"We know Washington paid 10 shillings for the lock on the door to the granary in the cellar," Mr. Ridout says. "We know the superintendent was a white carpenter named Thomas Green, who worked for Washington on an annual contract. He was missing two fingers from a saw accident and liked to drink. He was known occasionally to have lost weekends in Alexandria."
Planning the reconstruction, a team of a half-dozen historians, archaeologists and architects met regularly for nearly two years beginning in fall 1992. They vowed to use the same materials and techniques Washington used -- as long as it was feasible.
"In other words," says John O'Rourke, the project's construction manager and a carpenter from Solomons Island in Calvert
County, "everything you see will look exactly as it was. If it doesn't show, we'll cut as many corners as we can to try to save money."
Nothing was assumed.
"We started at the bottom of the building and worked our way up," Mr. Ridout says. "We spent an entire day on the brick foundation. What kind of brick? What bonding pattern? What was the mortar mix? The joint finishes? Was it white-washed? How was the interior finished? . . .
"Then we moved on to the interior of the first floor. How was it framed? Was it pine or oak? . . . We could answer most of those questions."
But knowing so much created its own problems.
The researchers knew from records that for the barn's frame Washington ordered Southern yellow pine cut to size from near Salisbury on Maryland's Eastern Shore. But he forgot to order eight 12-by-12-inch posts for the granary level of the barn. His slave carpenters cut those from white oak at Mount Vernon.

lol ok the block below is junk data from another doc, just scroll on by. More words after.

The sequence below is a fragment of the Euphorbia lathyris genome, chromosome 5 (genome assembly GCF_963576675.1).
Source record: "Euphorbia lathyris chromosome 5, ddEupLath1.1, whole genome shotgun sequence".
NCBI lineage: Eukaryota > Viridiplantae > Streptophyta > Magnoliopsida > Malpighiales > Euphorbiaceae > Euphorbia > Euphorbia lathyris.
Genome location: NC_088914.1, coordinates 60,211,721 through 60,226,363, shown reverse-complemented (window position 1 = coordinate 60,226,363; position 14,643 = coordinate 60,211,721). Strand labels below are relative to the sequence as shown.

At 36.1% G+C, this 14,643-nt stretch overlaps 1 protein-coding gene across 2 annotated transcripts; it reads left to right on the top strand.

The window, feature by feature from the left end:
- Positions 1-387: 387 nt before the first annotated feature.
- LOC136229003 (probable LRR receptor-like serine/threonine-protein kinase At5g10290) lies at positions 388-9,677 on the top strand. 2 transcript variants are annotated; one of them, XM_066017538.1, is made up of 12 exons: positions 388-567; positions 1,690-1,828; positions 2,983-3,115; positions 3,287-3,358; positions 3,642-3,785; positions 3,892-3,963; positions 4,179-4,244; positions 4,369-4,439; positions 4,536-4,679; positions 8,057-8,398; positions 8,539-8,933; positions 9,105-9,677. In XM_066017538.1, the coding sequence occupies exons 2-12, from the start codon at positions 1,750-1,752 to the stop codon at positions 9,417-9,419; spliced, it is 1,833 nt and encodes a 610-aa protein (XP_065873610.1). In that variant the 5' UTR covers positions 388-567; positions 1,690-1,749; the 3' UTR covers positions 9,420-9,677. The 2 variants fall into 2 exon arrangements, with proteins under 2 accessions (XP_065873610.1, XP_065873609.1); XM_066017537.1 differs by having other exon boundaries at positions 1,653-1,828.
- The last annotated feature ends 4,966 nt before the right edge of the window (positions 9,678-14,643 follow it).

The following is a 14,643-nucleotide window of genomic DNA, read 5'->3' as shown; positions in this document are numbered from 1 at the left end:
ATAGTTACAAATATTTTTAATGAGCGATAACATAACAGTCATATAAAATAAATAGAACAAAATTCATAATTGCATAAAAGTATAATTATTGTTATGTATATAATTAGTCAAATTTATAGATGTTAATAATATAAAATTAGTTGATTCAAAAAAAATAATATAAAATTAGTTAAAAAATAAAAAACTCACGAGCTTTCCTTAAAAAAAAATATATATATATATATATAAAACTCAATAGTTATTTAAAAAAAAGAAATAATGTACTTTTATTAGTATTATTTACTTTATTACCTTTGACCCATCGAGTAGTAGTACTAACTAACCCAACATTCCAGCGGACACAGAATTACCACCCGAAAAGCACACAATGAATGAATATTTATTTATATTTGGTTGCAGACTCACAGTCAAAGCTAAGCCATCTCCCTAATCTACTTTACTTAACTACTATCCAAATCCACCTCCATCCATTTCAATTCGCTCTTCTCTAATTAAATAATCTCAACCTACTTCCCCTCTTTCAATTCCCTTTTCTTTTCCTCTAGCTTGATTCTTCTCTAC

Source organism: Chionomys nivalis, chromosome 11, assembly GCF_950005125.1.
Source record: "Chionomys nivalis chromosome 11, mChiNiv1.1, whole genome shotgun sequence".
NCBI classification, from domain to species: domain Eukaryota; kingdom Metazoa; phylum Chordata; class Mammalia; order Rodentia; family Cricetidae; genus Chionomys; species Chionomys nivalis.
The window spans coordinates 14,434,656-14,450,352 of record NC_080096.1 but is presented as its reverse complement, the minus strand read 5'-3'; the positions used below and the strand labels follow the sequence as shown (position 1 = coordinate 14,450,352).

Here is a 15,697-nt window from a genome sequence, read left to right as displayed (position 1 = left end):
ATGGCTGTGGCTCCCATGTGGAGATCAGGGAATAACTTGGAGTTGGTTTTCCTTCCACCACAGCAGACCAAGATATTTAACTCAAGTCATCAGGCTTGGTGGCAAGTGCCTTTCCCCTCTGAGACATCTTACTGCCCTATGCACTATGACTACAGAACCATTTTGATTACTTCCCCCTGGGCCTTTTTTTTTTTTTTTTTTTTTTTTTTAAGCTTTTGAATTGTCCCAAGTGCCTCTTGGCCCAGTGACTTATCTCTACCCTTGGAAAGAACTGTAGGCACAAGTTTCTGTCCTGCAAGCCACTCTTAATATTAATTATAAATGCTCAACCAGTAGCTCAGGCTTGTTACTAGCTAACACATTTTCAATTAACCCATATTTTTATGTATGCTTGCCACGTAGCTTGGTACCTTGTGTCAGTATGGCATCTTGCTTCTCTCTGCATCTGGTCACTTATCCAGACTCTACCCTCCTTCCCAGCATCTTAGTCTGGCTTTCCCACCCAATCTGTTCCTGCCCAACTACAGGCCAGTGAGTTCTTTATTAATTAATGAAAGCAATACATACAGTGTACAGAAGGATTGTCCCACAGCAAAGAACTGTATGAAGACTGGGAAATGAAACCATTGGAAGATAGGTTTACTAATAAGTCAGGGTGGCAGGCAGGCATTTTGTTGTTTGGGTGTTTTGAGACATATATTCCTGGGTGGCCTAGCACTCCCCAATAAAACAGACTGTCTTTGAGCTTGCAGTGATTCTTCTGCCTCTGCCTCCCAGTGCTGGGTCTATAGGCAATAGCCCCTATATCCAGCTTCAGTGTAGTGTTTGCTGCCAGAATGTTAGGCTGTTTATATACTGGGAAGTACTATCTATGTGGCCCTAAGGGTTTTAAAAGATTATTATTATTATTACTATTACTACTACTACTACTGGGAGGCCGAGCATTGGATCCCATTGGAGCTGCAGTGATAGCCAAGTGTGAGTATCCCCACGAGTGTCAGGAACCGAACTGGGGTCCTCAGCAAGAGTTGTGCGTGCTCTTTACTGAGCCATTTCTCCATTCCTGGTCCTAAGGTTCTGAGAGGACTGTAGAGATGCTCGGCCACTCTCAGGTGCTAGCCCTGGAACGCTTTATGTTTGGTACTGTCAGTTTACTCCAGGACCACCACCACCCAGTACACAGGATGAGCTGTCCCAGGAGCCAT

Mr. Ridout, whose specialty is 18th- and early 19th-century Chesapeake architecture, knew that most Eastern Shore timber from that period was hand-sawed. To double-check, he and the other researchers spent a day in Alexandria, nine miles north of Mount Vernon, examining timber in buildings constructed in the 1790s. They assumed that builders in Alexandria had the same timber sources as Washington. And they found nearly all the timber was hand-sawed.
Construction began last fall near the wharf on the river, a 10-minute walk from the mansion. That is not where the barn stood 200 years ago. Mount Vernon in Washington's day was 8,000 acres. It now is about 500 acres. A housing development sprouted on the original site in the 1950s.
The project will cost about $3 million. The W. K. Kellogg Foundation donated $2.25 million with the rest coming from private donations.
Mr. O'Rourke's craftsmen already have built the first-floor brick wall. They're preparing beams and joints for the interior and second floor with pit saws, handsaws, broadaxes, mallets, chisels and other 18th-century tools. By the time they finish next summer, their reconstruction will blend with modern adaptations such as steel pilings and a wheelchair lift.
And then, the ultimate question can be answered: Did the barn work?
Mount Vernon officials are planning threshing demonstrations inside the barn -- their experiments on Washington's experiment. They're even training horses to walk in circles on slatted floors.
"In theory, it should have worked," Mr. Ridout says. "But Washington writes endlessly about building it, and almost nothing about using it.
"The best indication is he wasn't thrilled with the result. Even as he developed this new technology, it was being bypassed by the new small threshing machines from England. Washington probably found his solution, but he found it 10 years too late."